A year ago this week, I took the plunge and entered the blogosphere. During this season of looking back, it seems appropriate to reflect on the start of my blogging journey (here, or see below).
Before I go on to that, though, I have to admit I’ve been reluctant about how much of my children, my family, I should reveal here. But as I enter my second year and now have a better feel for the pros and cons of blogging (there seem to be more of the former than latter), I also feel ready to share a few more bits of who we are with you. And so, in the coming days, I will introduce one by one the “petals” of my mother flower. This is, after all, mainly a parenting blog, and the audience deserves to be somewhat privy to the cast. Though, as always, I reserve the right to keep some information protected. The older my children, the more inclined I feel to honor their privacy. The last thing I want to do is alienate my teen and pre-teen from me through my writing. At the same time, this is one of the natural burdens for them of having a mother who writes. They will, by virtue of being my children, turn up in my writing in various ways. I hope someday they will come to value the role they played in my writing life, for without them, my writing would not be what it is. In large part, it is my family that fuels my writing and my life, bringing vitality, energy and color to my world.
With that, let me introduce to you blog post number one, written on January 10, 2008:
Greetings, and welcome to my blog!
I have to admit, I have been hesitant to join the blogging world. Along with the busyness of mothering five children and the writing I sneak in during naptime, between laundry loads and in the wee hours on assignment, another commitment didn’t make sense. Yet here I am, and happily so at long last. A recent opportunity to write a parenting column for my local newspaper, The Forum of Fargo Moorhead, has prompted me to create a space for a parenting-oriented blog. My hope is that my words here might provide the same kind of inspiration I strive to offer readers through my regular column, which will appear every fifth Tuesday starting January 1. How might this blog differ? I imagine my meanderings here will be more loosely written, more akin to a journal than an edited article, but hopefully still worth the time spent stopping by.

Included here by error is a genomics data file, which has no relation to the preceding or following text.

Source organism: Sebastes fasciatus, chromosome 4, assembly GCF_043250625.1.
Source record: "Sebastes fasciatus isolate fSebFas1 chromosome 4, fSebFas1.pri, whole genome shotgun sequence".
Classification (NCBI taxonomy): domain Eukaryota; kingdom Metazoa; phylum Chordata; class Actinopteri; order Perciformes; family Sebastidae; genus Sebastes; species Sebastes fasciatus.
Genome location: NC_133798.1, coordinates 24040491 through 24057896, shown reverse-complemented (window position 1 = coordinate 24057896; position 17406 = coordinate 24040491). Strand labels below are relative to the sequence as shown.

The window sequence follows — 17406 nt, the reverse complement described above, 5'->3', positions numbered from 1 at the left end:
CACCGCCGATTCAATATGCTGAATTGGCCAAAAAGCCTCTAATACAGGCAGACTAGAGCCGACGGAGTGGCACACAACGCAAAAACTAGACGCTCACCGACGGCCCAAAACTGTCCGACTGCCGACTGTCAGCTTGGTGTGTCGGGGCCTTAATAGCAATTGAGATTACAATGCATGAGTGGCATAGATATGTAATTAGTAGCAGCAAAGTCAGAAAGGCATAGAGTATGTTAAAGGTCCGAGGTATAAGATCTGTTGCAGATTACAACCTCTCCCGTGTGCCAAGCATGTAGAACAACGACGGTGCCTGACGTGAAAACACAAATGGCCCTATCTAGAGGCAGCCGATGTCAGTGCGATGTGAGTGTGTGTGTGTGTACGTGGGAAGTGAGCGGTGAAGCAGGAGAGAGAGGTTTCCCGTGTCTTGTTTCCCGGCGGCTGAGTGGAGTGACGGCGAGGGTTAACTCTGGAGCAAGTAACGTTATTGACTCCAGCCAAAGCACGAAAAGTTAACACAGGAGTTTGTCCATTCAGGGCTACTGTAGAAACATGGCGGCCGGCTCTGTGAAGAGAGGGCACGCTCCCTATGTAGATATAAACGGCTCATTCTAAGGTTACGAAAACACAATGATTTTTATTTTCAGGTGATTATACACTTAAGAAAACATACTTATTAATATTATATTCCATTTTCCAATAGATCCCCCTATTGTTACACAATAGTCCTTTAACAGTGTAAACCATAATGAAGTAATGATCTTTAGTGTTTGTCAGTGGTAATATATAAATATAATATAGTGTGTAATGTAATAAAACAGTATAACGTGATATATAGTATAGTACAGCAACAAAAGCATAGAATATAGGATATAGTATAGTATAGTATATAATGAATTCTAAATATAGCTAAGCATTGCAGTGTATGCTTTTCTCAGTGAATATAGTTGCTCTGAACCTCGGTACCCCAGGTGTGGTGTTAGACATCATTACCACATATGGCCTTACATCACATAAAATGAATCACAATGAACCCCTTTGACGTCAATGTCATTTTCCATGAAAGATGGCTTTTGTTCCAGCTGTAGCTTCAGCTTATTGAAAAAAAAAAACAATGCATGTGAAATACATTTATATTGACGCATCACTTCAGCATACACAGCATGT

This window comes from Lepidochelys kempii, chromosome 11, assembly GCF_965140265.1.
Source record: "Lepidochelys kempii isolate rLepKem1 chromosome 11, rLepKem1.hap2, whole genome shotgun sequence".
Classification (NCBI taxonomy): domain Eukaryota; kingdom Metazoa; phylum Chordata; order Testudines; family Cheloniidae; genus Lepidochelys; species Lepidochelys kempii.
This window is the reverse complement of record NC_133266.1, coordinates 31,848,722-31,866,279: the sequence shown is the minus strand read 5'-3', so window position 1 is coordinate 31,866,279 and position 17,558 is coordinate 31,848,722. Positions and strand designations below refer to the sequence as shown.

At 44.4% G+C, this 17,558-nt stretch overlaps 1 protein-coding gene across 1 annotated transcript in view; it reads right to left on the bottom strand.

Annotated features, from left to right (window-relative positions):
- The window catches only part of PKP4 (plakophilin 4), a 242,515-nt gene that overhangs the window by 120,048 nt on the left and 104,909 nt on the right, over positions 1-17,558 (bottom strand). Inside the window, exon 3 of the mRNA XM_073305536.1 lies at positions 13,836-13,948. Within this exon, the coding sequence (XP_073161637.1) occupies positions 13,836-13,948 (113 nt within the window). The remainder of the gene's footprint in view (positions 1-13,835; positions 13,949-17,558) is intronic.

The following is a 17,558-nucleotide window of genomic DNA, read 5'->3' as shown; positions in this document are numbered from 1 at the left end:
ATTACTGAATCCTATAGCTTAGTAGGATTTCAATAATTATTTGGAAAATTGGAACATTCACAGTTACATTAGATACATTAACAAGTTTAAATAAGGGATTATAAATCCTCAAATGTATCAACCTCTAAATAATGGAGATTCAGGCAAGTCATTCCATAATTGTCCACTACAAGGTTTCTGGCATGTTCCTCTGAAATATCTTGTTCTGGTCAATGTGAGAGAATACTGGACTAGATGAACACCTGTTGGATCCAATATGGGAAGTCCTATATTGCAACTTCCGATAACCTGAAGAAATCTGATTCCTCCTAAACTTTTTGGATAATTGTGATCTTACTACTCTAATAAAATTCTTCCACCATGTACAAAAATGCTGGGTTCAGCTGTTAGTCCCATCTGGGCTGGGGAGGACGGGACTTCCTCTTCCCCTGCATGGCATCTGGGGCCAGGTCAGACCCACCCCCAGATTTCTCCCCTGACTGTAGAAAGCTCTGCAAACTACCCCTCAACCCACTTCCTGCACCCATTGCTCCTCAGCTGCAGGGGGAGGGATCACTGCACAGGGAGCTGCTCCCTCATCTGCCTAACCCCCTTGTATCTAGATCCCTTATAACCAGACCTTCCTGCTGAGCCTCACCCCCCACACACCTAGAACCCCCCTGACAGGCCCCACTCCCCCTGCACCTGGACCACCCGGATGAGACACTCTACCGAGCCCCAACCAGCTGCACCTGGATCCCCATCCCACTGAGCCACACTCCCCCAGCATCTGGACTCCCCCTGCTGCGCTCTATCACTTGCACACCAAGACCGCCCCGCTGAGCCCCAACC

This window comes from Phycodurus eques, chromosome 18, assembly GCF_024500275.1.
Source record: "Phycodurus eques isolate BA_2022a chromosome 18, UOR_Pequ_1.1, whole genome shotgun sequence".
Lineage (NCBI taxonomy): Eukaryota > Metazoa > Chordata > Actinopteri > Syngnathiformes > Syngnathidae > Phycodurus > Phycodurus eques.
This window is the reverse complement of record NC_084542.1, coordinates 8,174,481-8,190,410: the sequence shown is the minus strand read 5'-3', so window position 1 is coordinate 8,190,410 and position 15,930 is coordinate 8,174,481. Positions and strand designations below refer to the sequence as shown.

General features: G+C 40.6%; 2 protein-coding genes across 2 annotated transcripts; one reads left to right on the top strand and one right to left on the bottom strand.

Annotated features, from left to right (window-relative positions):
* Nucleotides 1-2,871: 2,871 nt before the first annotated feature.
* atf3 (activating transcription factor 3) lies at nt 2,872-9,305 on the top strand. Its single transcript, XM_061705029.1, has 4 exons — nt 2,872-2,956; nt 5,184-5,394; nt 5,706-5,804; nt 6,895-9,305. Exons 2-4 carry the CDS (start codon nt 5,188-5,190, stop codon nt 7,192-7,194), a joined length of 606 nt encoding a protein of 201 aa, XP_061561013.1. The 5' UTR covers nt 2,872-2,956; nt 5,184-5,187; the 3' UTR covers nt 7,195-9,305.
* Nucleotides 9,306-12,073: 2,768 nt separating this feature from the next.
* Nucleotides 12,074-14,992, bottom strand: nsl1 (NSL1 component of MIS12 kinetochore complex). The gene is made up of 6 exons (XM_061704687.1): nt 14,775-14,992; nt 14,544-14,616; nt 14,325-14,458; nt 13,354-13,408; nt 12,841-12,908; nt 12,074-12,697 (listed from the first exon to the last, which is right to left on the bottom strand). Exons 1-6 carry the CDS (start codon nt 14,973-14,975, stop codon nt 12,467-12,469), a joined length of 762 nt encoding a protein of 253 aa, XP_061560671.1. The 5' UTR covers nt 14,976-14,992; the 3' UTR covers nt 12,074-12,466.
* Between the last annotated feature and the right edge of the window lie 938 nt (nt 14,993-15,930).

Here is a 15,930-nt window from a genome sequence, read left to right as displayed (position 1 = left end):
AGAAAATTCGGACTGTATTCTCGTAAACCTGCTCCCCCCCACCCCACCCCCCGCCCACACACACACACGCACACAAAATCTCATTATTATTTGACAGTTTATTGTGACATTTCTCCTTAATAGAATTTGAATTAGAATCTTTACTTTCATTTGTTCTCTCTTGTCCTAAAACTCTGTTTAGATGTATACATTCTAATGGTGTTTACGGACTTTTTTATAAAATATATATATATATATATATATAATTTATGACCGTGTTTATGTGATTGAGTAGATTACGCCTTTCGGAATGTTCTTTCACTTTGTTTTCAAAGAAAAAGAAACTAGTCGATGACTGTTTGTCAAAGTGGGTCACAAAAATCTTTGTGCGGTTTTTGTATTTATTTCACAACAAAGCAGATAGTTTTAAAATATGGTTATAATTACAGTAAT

I’ve named my blog “Peace Garden Mama.” Those who know my household well likely will wonder about this choice. Our brood is often anything but peaceful, it’s true, but I love flowers and gardens, and I think of my five children as perennials that I’ve helped plant, and that I water, feed and prune in various ways, both literally and figuratively, each day. And while my garden is more boisterous than serene (and in frequent need of weeding), nevertheless it is full of color and variety. Having this familial garden has taught me that as the co-master gardener, I, too, require maintenance and, yes, pruning from time to time. My flowers, as it were, teach me as much (if not a great amount more) about how to keep a garden growing as I teach them. The name also refers to my children’s book, P is for Peace Garden: A North Dakota Alphabet, a book that was a particular pleasure to write as it brought me more fully back to my own roots, to the history of the place where my parents sprouted up from the land before starting their own small garden in another plot a state away (Montana).
Ah, the metaphors that are possible with this gardening image. And yet, here I am in Fargo, North Dakota, on a frigid night, warmed only by the mug of Godiva cocoa beside me at this coffee shop where I have come to find solace and, yes, peace from an exhausting day with the kids. As we North Dakotans move through this period of hibernation, we might seem a little quieter, a little more subdued. But, in fact, we are plunging ourselves into winter with a purpose: to emerge from the frozen earth and into the spring thaw, more aware of who we are, more vital than before. This time of slower movement is, in fact, not without purpose.
Winter parenting, though fraught with chilly moments, can also be a cozy time of reining in our little ones in a way that is not possible during the haphazardness of spring. For those weary of winter parenting, hold fast. As sure as the snow came, so will the spring with all of its brightness and possibility. Our flowers will once again dance and play as they lather themselves in dirt and water and bubbles and laughter.
To everything there is a season, it is true. May this particular season of your gardening be full of the quiet yet purposeful moments that will help prepare the roots of your little ones for the thaw. It is a special time of much learning, reflection and growth. I look forward to spending some of the more reflective moments with you in this New Year of 2008. Please stop by anytime to share your thoughts on parenting and related topics.